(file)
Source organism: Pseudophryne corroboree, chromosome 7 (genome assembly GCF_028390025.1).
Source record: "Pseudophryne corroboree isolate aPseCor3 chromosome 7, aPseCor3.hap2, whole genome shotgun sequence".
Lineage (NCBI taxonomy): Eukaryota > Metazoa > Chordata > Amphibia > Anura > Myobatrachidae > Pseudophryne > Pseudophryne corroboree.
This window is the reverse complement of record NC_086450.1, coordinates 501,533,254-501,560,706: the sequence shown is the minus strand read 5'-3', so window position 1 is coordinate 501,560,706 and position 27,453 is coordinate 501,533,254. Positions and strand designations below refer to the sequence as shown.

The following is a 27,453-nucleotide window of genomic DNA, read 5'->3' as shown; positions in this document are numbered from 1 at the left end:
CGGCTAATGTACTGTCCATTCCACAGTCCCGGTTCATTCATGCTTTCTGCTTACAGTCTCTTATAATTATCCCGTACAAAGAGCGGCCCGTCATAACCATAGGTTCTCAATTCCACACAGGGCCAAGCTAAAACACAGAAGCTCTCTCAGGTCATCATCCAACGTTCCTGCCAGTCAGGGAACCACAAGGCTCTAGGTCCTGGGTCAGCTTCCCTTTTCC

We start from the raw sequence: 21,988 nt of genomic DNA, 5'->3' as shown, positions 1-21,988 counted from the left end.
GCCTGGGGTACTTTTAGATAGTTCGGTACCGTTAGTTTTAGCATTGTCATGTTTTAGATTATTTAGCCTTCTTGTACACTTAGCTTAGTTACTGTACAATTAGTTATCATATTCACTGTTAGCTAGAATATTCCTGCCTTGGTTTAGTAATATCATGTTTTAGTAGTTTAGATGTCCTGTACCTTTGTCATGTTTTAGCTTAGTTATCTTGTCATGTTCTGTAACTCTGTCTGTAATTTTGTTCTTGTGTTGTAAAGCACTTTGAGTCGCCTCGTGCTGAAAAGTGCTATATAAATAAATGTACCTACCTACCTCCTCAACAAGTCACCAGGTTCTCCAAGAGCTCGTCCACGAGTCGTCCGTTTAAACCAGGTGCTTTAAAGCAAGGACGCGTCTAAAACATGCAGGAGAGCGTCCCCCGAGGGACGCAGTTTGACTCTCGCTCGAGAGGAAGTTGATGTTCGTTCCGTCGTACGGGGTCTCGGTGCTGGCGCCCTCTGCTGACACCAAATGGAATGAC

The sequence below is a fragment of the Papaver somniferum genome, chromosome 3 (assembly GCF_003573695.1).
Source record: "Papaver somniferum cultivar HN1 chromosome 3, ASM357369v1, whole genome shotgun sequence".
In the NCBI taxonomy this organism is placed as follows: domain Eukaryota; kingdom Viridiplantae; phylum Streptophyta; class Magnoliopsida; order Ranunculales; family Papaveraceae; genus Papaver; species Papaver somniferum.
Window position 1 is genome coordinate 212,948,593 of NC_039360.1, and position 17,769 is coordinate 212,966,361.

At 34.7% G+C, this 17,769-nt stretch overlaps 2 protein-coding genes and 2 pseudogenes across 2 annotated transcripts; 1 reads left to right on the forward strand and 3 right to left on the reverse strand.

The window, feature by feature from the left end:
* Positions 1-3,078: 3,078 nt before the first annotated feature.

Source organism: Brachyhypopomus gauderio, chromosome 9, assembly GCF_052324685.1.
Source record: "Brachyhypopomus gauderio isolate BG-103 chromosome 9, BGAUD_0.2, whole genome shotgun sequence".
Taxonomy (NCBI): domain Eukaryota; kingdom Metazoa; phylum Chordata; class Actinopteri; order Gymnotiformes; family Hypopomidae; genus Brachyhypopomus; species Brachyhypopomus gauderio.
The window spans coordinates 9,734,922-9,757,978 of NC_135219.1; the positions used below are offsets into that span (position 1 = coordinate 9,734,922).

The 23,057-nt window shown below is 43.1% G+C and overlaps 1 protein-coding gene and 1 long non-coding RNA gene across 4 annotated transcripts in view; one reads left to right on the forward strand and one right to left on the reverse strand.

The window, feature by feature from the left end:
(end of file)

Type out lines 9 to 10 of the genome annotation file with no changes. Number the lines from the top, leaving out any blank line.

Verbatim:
The sequence below is a fragment of the Papaver somniferum genome, chromosome 3 (assembly GCF_003573695.1).
Source record: "Papaver somniferum cultivar HN1 chromosome 3, ASM357369v1, whole genome shotgun sequence".